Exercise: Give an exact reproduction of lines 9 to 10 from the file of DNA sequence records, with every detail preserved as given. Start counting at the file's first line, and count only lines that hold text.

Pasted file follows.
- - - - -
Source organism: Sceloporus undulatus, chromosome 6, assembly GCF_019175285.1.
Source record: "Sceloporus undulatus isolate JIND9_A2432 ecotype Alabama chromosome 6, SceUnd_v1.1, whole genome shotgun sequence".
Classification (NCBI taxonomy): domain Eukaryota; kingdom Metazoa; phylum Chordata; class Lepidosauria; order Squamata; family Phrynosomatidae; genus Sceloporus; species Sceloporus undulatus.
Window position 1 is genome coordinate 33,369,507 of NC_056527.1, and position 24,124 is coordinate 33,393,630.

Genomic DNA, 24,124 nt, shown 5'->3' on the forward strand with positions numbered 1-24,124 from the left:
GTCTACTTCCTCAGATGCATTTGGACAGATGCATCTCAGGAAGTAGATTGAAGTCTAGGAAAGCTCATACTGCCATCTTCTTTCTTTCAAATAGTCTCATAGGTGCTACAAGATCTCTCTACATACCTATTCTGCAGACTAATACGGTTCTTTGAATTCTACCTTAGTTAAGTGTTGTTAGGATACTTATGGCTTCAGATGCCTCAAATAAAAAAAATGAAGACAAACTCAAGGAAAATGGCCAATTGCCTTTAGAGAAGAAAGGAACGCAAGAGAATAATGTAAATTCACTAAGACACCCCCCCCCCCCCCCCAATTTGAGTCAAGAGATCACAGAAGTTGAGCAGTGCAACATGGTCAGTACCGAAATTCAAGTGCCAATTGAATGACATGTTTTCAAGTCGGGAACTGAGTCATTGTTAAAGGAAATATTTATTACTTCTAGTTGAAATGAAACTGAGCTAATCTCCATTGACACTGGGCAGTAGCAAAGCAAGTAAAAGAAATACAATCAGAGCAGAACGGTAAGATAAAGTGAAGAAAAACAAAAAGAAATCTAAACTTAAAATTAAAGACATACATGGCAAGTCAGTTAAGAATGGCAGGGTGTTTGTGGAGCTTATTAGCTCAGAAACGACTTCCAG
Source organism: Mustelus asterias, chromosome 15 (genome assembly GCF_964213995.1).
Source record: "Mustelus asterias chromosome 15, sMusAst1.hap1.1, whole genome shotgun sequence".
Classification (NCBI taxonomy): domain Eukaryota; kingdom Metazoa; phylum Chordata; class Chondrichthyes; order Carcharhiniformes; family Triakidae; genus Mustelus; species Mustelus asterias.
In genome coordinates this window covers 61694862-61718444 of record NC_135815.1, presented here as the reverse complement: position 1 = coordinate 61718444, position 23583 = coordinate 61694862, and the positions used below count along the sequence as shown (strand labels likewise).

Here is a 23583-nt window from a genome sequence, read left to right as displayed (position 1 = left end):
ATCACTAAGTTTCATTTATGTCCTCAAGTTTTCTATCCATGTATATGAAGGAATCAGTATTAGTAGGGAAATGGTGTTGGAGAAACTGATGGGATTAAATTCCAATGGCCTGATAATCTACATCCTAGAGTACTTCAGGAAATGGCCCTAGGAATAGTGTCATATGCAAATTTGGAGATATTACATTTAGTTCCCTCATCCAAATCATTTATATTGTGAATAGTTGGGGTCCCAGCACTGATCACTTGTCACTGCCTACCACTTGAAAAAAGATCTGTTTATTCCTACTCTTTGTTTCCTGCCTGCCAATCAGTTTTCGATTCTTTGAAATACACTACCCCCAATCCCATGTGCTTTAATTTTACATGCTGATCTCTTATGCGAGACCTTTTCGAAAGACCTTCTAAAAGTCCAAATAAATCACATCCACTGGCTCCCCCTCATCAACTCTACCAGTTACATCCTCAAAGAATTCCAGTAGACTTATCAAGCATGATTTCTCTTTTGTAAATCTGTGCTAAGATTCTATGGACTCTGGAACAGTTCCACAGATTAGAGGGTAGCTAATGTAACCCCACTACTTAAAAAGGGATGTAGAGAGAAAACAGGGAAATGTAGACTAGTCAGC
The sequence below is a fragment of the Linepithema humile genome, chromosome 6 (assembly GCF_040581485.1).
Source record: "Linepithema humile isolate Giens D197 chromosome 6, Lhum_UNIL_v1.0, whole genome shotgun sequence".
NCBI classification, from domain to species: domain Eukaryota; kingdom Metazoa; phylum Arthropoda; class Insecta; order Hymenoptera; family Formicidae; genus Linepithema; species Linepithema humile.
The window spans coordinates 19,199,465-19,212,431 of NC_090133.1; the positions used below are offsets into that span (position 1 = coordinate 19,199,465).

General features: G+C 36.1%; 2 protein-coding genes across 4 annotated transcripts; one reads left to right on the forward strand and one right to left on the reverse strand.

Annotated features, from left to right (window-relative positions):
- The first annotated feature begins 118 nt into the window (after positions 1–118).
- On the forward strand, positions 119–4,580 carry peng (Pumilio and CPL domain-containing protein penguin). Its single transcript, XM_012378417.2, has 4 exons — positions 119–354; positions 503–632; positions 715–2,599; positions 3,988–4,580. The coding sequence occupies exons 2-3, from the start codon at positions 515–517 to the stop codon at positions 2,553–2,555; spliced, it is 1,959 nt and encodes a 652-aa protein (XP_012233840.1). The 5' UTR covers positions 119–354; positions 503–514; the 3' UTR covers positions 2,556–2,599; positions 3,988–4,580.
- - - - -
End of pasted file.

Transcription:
Classification (NCBI taxonomy): domain Eukaryota; kingdom Metazoa; phylum Chordata; class Chondrichthyes; order Carcharhiniformes; family Triakidae; genus Mustelus; species Mustelus asterias.
In genome coordinates this window covers 61694862-61718444 of record NC_135815.1, presented here as the reverse complement: position 1 = coordinate 61718444, position 23583 = coordinate 61694862, and the positions used below count along the sequence as shown (strand labels likewise).